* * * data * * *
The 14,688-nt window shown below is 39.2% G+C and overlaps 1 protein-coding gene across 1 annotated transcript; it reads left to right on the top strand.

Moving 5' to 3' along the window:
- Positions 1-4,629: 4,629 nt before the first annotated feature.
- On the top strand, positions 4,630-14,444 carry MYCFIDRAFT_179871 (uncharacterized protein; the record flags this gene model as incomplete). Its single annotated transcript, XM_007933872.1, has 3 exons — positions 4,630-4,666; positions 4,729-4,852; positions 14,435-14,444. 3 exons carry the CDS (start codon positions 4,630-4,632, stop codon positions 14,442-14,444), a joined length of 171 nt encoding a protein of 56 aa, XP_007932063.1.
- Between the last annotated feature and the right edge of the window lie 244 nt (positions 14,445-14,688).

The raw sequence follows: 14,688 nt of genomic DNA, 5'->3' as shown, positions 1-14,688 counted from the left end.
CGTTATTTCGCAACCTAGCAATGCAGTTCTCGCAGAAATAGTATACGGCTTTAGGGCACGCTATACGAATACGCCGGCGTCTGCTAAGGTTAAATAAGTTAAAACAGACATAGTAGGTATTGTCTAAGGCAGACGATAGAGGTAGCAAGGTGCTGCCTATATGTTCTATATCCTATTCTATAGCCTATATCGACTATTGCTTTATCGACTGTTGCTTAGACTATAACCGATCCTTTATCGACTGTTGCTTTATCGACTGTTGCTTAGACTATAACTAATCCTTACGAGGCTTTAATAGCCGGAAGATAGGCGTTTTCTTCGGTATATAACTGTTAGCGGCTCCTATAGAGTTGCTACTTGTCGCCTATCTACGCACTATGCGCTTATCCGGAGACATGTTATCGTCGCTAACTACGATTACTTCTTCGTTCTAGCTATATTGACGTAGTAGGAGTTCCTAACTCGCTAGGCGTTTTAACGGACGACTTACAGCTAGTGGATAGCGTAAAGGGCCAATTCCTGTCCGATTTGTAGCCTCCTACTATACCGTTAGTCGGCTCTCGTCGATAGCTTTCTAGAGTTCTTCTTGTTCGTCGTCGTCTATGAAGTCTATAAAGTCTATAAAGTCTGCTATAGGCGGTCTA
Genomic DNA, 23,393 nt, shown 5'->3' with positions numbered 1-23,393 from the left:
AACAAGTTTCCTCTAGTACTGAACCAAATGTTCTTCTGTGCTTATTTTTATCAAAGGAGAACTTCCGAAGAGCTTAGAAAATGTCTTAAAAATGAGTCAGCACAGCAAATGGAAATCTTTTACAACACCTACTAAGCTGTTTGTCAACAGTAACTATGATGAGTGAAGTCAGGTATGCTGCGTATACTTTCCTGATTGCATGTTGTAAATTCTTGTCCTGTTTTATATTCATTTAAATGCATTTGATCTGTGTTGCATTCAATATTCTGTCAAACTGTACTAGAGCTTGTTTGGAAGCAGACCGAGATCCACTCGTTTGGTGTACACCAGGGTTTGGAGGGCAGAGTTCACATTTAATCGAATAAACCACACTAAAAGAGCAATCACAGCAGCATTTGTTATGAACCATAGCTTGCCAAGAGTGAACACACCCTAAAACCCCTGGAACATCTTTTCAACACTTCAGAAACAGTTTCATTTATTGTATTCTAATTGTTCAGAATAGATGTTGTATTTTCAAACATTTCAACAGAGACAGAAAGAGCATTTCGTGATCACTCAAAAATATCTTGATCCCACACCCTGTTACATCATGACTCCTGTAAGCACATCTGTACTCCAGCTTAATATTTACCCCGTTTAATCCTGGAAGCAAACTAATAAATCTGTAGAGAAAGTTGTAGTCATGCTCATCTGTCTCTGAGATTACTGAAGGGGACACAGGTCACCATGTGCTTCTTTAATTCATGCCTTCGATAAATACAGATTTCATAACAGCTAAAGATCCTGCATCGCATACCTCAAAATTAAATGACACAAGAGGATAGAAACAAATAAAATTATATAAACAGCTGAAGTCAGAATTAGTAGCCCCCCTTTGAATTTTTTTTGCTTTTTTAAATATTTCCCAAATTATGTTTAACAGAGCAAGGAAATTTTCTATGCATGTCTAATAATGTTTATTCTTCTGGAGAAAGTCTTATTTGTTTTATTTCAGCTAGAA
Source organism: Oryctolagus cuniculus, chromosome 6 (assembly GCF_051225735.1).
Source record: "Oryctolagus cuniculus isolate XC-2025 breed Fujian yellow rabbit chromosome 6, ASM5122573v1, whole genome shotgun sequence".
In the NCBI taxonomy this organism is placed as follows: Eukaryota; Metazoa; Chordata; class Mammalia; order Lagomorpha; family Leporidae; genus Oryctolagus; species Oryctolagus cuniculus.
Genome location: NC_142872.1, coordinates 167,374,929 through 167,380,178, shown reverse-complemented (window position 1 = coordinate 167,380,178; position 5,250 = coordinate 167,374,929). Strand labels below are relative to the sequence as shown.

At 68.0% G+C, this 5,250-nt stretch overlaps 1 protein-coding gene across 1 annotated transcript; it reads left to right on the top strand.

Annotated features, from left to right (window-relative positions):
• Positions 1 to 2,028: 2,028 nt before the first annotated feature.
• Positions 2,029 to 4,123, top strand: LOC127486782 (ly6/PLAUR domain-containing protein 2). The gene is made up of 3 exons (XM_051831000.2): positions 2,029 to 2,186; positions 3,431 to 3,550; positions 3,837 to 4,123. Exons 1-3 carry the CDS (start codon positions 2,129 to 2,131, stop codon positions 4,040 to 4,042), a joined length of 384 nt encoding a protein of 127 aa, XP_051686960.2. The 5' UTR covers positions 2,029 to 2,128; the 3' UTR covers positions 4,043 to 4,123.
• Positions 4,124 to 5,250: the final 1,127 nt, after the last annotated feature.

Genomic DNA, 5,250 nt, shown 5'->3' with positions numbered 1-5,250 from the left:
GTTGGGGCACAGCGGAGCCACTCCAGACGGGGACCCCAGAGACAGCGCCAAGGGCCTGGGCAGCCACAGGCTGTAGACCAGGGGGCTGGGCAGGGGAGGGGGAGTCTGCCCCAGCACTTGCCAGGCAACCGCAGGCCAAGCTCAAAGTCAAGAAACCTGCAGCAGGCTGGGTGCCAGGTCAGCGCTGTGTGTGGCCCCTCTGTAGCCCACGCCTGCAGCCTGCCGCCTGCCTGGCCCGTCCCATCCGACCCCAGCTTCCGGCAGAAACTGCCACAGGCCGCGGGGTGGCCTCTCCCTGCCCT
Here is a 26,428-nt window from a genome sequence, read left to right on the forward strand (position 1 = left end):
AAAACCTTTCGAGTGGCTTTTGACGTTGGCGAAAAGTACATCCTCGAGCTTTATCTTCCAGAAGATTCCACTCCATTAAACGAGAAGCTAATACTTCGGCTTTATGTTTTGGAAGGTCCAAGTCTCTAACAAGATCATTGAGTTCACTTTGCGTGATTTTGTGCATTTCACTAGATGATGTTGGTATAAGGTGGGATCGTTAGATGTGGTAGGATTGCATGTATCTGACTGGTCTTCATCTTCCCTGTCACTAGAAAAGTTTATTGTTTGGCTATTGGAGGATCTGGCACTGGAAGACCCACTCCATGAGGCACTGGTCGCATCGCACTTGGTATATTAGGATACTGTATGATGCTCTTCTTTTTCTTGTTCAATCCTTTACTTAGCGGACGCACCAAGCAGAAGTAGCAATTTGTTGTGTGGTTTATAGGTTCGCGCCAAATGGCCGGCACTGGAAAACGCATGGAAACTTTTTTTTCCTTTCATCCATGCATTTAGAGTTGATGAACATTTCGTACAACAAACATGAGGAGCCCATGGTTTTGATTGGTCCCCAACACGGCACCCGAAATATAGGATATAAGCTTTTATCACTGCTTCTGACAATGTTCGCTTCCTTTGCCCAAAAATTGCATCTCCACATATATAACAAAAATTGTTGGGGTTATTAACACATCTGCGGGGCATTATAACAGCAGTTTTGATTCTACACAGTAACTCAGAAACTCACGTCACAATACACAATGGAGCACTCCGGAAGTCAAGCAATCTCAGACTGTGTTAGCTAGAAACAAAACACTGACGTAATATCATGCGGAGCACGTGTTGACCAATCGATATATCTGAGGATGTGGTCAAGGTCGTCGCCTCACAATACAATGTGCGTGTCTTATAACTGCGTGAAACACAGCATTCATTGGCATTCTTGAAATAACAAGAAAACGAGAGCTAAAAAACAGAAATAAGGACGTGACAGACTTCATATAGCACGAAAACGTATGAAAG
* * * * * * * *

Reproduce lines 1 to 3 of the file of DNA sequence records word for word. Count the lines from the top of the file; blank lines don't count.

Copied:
The 14,688-nt window shown below is 39.2% G+C and overlaps 1 protein-coding gene across 1 annotated transcript; it reads left to right on the top strand.

Moving 5' to 3' along the window:
- Positions 1-4,629: 4,629 nt before the first annotated feature.